How Horses Show Affection? 15 Ways Horses Like You
When discussing the affection of animals, most people equate the term to a cat or dog-like behavior. They don’t realize that the same behavior is prevalent in horses, sometimes equally as well. The difference is that we’re not used to noticing the signs like we are with other pets.
The reality is that horses are very affectionate and, what’s more important, they can sense your emotions and react to them. If you’re positive, calm, balanced, and caring, your horse will reflect those feelings, and you will be able to tell.
If you can’t and wonder if your horse loves you, here are the 15 most compelling signs unveiling your horse’s emotions towards you:
1. Coming to You
There are few reasons why your horse will come to you, except for the promise of treats, if it thinks you will provide food, or because it loves you. This latter behavior is that much more obvious when the horse will interrupt its feeding to greet you. That shows that you are more important to it than its food, signifying a strong bond between you.
The sign is that much more compelling if the horse will come to you willingly, without being called. Such a bond is something special, worth cherishing.
2. Extreme Willingness to Please
Horses are generally docile animals that show an instinctual willingness to please their owners. However, this behavior suggests deep affection when taken to the extreme. In other words, your horse will check your every movement, turning its head and ears in your direction constantly.
This shows that they are interested in what you’re doing to see if you address them in any way. It is the typical behavior of an animal that’s not only highly trainable but also emotionally attached to you.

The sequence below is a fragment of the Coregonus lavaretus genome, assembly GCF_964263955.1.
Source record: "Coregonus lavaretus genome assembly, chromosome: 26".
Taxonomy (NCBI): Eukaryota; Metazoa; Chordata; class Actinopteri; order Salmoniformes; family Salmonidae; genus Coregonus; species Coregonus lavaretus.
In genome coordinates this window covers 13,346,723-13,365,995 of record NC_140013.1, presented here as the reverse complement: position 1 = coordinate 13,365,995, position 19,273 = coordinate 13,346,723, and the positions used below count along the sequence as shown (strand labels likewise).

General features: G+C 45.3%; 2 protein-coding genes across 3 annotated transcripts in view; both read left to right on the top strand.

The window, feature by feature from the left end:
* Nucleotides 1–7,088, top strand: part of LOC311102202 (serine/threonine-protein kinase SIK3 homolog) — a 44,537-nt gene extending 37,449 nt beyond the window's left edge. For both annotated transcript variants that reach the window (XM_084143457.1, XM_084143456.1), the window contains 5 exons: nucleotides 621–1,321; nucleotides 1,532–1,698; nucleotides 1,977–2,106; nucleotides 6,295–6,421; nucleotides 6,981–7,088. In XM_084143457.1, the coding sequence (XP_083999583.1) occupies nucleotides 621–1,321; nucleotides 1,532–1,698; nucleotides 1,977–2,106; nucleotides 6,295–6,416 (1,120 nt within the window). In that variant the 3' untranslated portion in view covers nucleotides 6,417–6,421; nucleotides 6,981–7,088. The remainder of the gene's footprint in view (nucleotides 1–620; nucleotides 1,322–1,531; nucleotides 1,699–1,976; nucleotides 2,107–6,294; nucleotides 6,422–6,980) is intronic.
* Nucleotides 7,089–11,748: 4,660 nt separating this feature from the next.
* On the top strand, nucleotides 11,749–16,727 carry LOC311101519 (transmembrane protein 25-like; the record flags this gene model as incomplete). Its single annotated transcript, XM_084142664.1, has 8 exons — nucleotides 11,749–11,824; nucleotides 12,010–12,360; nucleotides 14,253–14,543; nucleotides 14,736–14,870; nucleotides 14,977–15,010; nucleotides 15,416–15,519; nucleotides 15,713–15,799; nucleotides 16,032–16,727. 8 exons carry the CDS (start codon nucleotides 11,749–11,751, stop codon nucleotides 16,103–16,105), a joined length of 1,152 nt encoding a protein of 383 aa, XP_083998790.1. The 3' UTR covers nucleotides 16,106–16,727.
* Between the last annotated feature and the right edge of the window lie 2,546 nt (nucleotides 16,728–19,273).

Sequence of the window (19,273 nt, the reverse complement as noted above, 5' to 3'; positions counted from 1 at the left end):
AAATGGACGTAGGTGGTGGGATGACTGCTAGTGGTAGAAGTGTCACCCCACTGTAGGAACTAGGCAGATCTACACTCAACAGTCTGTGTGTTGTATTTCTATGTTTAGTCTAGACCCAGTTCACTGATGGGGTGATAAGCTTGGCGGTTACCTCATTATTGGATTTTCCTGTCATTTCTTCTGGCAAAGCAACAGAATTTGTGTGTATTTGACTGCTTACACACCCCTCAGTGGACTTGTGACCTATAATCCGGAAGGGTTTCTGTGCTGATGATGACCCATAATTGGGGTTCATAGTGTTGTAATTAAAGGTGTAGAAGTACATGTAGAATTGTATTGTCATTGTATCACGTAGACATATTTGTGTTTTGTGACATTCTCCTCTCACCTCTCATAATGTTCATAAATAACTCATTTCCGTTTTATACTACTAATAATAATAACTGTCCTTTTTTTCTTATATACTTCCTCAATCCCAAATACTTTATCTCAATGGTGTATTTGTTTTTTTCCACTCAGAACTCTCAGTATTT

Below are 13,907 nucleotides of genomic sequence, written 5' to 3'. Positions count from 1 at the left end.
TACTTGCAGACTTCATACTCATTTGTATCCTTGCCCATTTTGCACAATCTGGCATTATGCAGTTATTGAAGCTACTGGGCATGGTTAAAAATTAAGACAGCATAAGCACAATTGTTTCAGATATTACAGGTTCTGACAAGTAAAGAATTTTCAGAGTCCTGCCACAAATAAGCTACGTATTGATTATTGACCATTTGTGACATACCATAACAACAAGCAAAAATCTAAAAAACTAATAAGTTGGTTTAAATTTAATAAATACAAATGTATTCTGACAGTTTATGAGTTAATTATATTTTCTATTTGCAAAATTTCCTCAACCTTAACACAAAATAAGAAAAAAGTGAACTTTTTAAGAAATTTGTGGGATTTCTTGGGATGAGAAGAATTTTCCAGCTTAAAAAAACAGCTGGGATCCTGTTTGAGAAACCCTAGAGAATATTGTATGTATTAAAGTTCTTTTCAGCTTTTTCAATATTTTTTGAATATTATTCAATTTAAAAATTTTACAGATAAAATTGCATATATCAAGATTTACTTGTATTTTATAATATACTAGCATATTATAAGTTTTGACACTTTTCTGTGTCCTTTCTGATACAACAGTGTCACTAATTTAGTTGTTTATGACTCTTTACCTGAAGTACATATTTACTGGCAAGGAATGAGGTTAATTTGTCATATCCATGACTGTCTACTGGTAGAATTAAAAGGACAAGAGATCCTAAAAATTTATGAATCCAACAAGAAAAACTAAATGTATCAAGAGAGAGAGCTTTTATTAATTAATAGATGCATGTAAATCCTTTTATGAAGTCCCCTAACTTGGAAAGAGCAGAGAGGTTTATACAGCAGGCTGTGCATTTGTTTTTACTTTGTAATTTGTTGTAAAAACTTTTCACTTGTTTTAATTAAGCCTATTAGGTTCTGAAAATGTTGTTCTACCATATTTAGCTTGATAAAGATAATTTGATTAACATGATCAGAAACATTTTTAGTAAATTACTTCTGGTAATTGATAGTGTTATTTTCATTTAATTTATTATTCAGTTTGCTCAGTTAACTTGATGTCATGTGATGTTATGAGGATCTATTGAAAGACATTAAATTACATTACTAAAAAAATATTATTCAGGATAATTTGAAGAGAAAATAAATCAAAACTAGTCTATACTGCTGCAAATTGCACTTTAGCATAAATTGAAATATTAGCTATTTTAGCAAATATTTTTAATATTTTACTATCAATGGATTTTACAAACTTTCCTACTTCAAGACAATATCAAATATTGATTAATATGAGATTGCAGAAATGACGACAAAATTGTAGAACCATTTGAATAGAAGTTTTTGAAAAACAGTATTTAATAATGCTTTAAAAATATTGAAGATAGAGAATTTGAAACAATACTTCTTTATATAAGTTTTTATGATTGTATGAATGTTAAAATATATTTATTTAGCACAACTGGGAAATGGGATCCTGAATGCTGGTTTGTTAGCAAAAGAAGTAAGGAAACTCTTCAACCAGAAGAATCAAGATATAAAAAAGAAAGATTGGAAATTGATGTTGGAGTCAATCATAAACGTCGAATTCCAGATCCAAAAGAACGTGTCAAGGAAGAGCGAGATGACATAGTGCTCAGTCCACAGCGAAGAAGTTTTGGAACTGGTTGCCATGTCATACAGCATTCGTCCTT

3. Displaying Herd-Like Behavior
Horses are, just like dogs and many other creatures, social animals. They live in herds, have an alpha leader, and enjoy the company of their peers. This will influence their social behavior towards you, causing them to follow you around like it would one of its own.
This shows that the horse enjoys your presence and considers you trustworthy. Bathe in it because not all people will get this honor.
4. Being Calm and Relaxed Around You
Horses are instinctually reserved and cautious when it comes to facing new people. They will generally exert the basic fight or flight instinct when faced with someone they don’t know, with most horses choosing the latter. Having a horse that doesn’t flee your presence but, rather, seems to enjoy it suggests trust.
You can tell that the horse is relaxed around you if it starts eating while you’re around and doesn’t mind your presence or touch.
5. See You as The Leader
Not all horses are alpha, but they all have some of that instinct in them. Many horses will test your reaction to them trying to take over the space. A calm and collected attitude will tell the horse that you are not impressed by its display of power, which is an alpha characteristic.
If the horse sees you as alpha, it will develop a strong emotional attachment to you.
6. Sharing Your Space
Horses tend to do this with other horses when expressing their affection. They will come close to you, touch you with their bodies, push you with their heads, and breathe next to you. This behavior suggests that the horse is fond of you and tries to socialize and get your attention.